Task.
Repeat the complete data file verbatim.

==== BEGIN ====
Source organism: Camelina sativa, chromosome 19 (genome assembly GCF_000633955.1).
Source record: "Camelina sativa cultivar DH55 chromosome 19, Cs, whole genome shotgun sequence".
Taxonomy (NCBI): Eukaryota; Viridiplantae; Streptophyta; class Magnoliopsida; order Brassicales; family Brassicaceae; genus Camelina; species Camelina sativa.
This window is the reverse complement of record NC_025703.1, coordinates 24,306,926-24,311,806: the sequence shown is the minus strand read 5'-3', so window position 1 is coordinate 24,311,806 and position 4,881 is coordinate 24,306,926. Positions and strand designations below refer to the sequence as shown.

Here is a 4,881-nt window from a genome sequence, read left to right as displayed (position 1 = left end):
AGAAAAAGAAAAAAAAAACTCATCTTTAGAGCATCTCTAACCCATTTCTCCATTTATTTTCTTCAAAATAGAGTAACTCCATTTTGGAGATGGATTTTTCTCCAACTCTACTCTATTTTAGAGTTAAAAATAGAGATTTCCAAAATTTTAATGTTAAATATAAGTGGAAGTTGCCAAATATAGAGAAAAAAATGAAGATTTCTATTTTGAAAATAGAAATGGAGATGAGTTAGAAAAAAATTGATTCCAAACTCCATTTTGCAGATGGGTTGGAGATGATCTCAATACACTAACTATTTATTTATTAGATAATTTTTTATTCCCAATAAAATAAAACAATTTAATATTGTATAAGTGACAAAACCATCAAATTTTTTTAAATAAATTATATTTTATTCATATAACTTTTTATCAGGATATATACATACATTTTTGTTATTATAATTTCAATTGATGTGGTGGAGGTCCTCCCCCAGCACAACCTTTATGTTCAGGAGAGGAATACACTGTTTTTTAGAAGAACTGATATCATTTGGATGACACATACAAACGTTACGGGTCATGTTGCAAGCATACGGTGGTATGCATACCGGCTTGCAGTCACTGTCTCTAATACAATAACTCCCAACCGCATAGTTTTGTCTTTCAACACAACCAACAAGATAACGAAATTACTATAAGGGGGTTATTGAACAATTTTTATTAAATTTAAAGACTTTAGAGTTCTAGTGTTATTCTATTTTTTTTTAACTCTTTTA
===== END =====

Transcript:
Source organism: Camelina sativa, chromosome 19 (genome assembly GCF_000633955.1).
Source record: "Camelina sativa cultivar DH55 chromosome 19, Cs, whole genome shotgun sequence".
Taxonomy (NCBI): Eukaryota; Viridiplantae; Streptophyta; class Magnoliopsida; order Brassicales; family Brassicaceae; genus Camelina; species Camelina sativa.
This window is the reverse complement of record NC_025703.1, coordinates 24,306,926-24,311,806: the sequence shown is the minus strand read 5'-3', so window position 1 is coordinate 24,311,806 and position 4,881 is coordinate 24,306,926. Positions and strand designations below refer to the sequence as shown.

Here is a 4,881-nt window from a genome sequence, read left to right as displayed (position 1 = left end):
AGAAAAAGAAAAAAAAAACTCATCTTTAGAGCATCTCTAACCCATTTCTCCATTTATTTTCTTCAAAATAGAGTAACTCCATTTTGGAGATGGATTTTTCTCCAACTCTACTCTATTTTAGAGTTAAAAATAGAGATTTCCAAAATTTTAATGTTAAATATAAGTGGAAGTTGCCAAATATAGAGAAAAAAATGAAGATTTCTATTTTGAAAATAGAAATGGAGATGAGTTAGAAAAAAATTGATTCCAAACTCCATTTTGCAGATGGGTTGGAGATGATCTCAATACACTAACTATTTATTTATTAGATAATTTTTTATTCCCAATAAAATAAAACAATTTAATATTGTATAAGTGACAAAACCATCAAATTTTTTTAAATAAATTATATTTTATTCATATAACTTTTTATCAGGATATATACATACATTTTTGTTATTATAATTTCAATTGATGTGGTGGAGGTCCTCCCCCAGCACAACCTTTATGTTCAGGAGAGGAATACACTGTTTTTTAGAAGAACTGATATCATTTGGATGACACATACAAACGTTACGGGTCATGTTGCAAGCATACGGTGGTATGCATACCGGCTTGCAGTCACTGTCTCTAATACAATAACTCCCAACCGCATAGTTTTGTCTTTCAACACAACCAACAAGATAACGAAATTACTATAAGGGGGTTATTGAACAATTTTTATTAAATTTAAAGACTTTAGAGTTCTAGTGTTATTCTATTTTTTTTTAACTCTTTTA